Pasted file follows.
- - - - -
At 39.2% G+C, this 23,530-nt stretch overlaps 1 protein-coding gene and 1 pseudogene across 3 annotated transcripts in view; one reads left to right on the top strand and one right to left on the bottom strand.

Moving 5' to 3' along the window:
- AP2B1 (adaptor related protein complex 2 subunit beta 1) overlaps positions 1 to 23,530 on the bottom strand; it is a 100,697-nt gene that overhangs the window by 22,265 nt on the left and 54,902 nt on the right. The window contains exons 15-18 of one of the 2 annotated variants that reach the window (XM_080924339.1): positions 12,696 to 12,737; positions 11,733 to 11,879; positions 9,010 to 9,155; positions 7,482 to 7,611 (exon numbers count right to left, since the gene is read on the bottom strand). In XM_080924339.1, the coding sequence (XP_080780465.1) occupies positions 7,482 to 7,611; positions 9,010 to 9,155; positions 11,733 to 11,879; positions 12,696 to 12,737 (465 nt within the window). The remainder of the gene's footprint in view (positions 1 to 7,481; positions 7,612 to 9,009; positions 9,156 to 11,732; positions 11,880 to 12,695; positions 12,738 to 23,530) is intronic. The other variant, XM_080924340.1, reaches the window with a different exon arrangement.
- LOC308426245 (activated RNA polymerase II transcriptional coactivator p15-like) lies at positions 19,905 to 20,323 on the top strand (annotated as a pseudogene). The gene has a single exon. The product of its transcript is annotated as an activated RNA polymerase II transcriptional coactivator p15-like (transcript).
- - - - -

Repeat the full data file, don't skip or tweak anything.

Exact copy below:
At 39.2% G+C, this 23,530-nt stretch overlaps 1 protein-coding gene and 1 pseudogene across 3 annotated transcripts in view; one reads left to right on the top strand and one right to left on the bottom strand.

Moving 5' to 3' along the window:
- AP2B1 (adaptor related protein complex 2 subunit beta 1) overlaps positions 1 to 23,530 on the bottom strand; it is a 100,697-nt gene that overhangs the window by 22,265 nt on the left and 54,902 nt on the right. The window contains exons 15-18 of one of the 2 annotated variants that reach the window (XM_080924339.1): positions 12,696 to 12,737; positions 11,733 to 11,879; positions 9,010 to 9,155; positions 7,482 to 7,611 (exon numbers count right to left, since the gene is read on the bottom strand). In XM_080924339.1, the coding sequence (XP_080780465.1) occupies positions 7,482 to 7,611; positions 9,010 to 9,155; positions 11,733 to 11,879; positions 12,696 to 12,737 (465 nt within the window). The remainder of the gene's footprint in view (positions 1 to 7,481; positions 7,612 to 9,009; positions 9,156 to 11,732; positions 11,880 to 12,695; positions 12,738 to 23,530) is intronic. The other variant, XM_080924340.1, reaches the window with a different exon arrangement.
- LOC308426245 (activated RNA polymerase II transcriptional coactivator p15-like) lies at positions 19,905 to 20,323 on the top strand (annotated as a pseudogene). The gene has a single exon. The product of its transcript is annotated as an activated RNA polymerase II transcriptional coactivator p15-like (transcript).